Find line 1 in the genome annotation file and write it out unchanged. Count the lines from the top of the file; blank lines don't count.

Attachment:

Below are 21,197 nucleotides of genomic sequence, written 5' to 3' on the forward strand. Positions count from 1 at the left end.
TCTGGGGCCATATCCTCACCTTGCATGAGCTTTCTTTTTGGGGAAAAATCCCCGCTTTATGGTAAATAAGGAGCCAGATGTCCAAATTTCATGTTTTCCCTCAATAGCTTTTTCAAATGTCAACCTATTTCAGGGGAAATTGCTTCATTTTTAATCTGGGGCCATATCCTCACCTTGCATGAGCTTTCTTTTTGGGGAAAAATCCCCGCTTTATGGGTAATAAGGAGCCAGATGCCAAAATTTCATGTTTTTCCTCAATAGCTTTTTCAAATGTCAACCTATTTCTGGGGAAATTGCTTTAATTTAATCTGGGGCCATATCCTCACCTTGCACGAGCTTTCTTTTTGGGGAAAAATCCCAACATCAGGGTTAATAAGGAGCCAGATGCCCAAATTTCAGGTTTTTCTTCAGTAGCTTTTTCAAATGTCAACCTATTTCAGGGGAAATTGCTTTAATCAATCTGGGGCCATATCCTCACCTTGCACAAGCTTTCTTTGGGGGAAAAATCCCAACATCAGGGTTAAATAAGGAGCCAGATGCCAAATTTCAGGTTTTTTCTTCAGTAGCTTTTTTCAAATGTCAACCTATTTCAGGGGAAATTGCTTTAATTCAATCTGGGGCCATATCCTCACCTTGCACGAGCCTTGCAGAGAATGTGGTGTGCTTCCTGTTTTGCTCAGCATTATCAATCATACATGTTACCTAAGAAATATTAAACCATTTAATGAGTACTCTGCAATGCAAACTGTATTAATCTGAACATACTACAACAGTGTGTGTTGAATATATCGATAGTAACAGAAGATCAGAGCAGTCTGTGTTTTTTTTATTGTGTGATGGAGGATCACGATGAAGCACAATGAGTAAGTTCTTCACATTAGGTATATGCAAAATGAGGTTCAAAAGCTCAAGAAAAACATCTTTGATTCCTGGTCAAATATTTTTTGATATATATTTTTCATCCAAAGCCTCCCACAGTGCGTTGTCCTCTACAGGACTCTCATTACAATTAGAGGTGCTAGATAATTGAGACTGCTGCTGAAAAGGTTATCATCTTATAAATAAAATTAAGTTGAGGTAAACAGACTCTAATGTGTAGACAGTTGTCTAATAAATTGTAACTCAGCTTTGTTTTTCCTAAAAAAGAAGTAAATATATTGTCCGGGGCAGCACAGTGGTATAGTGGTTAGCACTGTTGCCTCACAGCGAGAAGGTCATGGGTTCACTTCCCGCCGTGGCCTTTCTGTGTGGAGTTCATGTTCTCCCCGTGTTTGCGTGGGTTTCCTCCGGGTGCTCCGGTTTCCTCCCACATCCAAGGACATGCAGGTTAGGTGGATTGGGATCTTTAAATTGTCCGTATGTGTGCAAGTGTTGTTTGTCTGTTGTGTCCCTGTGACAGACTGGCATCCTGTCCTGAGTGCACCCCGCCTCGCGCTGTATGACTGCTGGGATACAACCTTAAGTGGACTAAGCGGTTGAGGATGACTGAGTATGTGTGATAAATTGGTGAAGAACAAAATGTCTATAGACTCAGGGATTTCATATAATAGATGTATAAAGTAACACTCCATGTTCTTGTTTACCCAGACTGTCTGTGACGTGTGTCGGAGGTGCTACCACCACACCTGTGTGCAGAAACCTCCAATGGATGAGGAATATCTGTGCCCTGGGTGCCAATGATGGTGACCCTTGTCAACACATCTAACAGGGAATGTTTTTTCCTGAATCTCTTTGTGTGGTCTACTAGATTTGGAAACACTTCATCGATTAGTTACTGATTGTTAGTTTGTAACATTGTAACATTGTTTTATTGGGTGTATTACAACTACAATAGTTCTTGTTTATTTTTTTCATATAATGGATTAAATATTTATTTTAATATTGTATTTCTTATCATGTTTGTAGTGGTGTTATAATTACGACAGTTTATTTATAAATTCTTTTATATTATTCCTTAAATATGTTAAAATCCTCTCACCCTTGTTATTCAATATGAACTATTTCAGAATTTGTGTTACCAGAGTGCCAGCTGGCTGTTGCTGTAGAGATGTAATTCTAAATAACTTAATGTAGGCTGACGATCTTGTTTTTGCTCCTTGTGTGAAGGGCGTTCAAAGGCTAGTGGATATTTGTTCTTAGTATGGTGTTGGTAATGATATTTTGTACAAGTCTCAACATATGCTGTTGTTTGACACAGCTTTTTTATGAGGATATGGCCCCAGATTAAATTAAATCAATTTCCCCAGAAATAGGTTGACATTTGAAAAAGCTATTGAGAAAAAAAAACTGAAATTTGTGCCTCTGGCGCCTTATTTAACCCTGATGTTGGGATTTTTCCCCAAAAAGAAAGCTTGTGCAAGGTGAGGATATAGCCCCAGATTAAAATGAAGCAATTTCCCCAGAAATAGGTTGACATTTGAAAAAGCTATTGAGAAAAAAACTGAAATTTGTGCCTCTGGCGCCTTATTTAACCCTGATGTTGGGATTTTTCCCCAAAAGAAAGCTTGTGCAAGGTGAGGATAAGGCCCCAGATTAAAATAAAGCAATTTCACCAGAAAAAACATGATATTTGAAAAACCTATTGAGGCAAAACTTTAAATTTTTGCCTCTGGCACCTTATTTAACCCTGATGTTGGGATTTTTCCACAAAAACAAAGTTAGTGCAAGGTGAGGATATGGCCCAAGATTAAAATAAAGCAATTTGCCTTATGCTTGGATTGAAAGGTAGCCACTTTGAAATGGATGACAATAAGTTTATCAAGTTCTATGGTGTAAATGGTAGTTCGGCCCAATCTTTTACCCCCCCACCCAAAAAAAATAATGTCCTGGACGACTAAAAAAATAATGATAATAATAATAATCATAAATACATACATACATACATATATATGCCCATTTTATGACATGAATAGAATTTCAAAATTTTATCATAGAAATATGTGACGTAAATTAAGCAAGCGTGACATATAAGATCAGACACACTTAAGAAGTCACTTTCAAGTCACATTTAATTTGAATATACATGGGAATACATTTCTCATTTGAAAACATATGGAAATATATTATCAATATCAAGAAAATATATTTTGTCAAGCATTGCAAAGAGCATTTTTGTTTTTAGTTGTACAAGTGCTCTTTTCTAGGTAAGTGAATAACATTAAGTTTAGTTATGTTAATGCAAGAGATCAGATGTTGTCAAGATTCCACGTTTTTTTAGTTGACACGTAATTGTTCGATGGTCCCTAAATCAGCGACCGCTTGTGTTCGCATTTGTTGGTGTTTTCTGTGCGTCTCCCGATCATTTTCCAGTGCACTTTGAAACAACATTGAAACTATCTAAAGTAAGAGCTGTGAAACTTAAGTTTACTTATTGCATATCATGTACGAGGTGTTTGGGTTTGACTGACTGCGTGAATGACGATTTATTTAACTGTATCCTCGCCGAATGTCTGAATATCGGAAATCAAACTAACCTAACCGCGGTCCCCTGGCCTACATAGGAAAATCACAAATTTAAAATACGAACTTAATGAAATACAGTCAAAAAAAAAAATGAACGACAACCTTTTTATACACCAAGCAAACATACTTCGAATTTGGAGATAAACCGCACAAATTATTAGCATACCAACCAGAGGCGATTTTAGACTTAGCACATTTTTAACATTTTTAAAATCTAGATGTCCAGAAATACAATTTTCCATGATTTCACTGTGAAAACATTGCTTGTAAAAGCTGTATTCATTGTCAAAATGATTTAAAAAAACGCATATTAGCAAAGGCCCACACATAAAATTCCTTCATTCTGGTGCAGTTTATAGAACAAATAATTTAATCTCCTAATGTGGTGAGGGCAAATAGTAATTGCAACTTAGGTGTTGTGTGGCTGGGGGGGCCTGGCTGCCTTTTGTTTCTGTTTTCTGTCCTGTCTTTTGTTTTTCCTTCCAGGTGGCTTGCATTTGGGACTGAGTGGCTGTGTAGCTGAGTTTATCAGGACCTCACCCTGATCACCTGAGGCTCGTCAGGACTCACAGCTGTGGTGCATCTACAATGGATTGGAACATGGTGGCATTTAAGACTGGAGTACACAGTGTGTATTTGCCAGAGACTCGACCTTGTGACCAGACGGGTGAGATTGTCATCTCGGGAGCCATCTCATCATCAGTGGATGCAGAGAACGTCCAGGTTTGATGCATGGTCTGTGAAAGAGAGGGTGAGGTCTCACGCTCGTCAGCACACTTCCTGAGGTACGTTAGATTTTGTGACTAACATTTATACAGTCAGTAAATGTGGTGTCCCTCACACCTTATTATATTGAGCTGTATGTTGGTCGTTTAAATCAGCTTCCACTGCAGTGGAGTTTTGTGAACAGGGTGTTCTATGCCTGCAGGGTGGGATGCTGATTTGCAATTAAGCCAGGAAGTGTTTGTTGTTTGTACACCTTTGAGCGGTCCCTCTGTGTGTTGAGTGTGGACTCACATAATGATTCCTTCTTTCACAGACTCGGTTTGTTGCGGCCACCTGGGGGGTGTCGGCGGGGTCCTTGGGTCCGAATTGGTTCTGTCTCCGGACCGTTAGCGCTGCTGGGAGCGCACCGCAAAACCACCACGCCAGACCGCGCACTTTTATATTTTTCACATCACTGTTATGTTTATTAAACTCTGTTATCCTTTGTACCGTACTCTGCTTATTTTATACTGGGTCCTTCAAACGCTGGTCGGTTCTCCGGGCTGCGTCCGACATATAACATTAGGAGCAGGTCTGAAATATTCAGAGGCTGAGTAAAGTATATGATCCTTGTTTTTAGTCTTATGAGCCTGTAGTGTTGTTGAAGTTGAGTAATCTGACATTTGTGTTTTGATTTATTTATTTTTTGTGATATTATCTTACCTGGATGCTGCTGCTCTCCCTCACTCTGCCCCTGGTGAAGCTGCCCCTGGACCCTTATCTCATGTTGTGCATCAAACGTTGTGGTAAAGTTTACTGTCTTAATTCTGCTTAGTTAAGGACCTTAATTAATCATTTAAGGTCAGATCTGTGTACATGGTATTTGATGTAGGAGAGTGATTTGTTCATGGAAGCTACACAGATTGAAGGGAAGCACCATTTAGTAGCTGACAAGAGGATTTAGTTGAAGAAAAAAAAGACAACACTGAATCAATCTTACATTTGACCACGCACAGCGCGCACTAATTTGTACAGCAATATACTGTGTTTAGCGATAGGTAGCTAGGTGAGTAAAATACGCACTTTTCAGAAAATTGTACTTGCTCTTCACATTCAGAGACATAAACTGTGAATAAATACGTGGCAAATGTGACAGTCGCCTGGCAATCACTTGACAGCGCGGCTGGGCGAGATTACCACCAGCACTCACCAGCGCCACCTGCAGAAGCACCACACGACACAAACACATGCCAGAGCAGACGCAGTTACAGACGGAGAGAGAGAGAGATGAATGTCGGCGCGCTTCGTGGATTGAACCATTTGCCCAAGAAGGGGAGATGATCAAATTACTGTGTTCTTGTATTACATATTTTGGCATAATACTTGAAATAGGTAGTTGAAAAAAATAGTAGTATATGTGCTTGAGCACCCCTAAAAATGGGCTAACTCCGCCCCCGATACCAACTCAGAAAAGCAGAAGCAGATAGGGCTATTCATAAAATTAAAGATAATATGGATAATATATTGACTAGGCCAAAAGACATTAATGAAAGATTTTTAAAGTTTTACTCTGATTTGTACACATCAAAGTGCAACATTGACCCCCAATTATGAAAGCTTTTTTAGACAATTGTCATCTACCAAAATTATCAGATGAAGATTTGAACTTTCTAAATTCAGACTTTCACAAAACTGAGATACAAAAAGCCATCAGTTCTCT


Below are 21,197 nucleotides of genomic sequence, written 5' to 3' on the forward strand. Positions count from 1 at the left end.